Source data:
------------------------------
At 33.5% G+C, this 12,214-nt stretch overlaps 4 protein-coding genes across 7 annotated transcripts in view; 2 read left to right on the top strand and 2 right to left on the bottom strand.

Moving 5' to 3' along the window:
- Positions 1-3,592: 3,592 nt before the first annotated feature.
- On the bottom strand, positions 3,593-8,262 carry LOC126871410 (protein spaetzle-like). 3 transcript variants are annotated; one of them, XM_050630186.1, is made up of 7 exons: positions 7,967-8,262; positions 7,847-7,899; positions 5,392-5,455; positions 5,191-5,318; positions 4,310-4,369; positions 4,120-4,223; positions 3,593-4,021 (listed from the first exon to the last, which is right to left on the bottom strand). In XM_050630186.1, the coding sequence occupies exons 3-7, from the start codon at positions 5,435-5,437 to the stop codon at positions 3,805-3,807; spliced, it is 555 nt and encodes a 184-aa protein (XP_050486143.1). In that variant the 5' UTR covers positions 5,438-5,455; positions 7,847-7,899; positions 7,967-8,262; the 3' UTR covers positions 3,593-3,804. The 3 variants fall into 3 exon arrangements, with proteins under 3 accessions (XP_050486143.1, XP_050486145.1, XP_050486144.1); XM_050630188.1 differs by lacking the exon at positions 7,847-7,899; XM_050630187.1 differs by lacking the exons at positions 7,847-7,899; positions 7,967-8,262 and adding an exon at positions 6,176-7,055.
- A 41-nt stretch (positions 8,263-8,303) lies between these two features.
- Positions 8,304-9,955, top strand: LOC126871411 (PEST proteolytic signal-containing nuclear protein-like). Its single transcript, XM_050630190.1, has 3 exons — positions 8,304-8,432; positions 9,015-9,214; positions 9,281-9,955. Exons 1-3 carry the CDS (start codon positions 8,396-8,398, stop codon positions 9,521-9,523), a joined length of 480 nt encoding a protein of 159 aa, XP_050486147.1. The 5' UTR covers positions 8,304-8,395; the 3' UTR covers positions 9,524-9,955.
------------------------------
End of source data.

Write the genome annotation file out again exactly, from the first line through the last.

At 33.5% G+C, this 12,214-nt stretch overlaps 4 protein-coding genes across 7 annotated transcripts in view; 2 read left to right on the top strand and 2 right to left on the bottom strand.

Moving 5' to 3' along the window:
- Positions 1-3,592: 3,592 nt before the first annotated feature.
- On the bottom strand, positions 3,593-8,262 carry LOC126871410 (protein spaetzle-like). 3 transcript variants are annotated; one of them, XM_050630186.1, is made up of 7 exons: positions 7,967-8,262; positions 7,847-7,899; positions 5,392-5,455; positions 5,191-5,318; positions 4,310-4,369; positions 4,120-4,223; positions 3,593-4,021 (listed from the first exon to the last, which is right to left on the bottom strand). In XM_050630186.1, the coding sequence occupies exons 3-7, from the start codon at positions 5,435-5,437 to the stop codon at positions 3,805-3,807; spliced, it is 555 nt and encodes a 184-aa protein (XP_050486143.1). In that variant the 5' UTR covers positions 5,438-5,455; positions 7,847-7,899; positions 7,967-8,262; the 3' UTR covers positions 3,593-3,804. The 3 variants fall into 3 exon arrangements, with proteins under 3 accessions (XP_050486143.1, XP_050486145.1, XP_050486144.1); XM_050630188.1 differs by lacking the exon at positions 7,847-7,899; XM_050630187.1 differs by lacking the exons at positions 7,847-7,899; positions 7,967-8,262 and adding an exon at positions 6,176-7,055.
- A 41-nt stretch (positions 8,263-8,303) lies between these two features.
- Positions 8,304-9,955, top strand: LOC126871411 (PEST proteolytic signal-containing nuclear protein-like). Its single transcript, XM_050630190.1, has 3 exons — positions 8,304-8,432; positions 9,015-9,214; positions 9,281-9,955. Exons 1-3 carry the CDS (start codon positions 8,396-8,398, stop codon positions 9,521-9,523), a joined length of 480 nt encoding a protein of 159 aa, XP_050486147.1. The 5' UTR covers positions 8,304-8,395; the 3' UTR covers positions 9,524-9,955.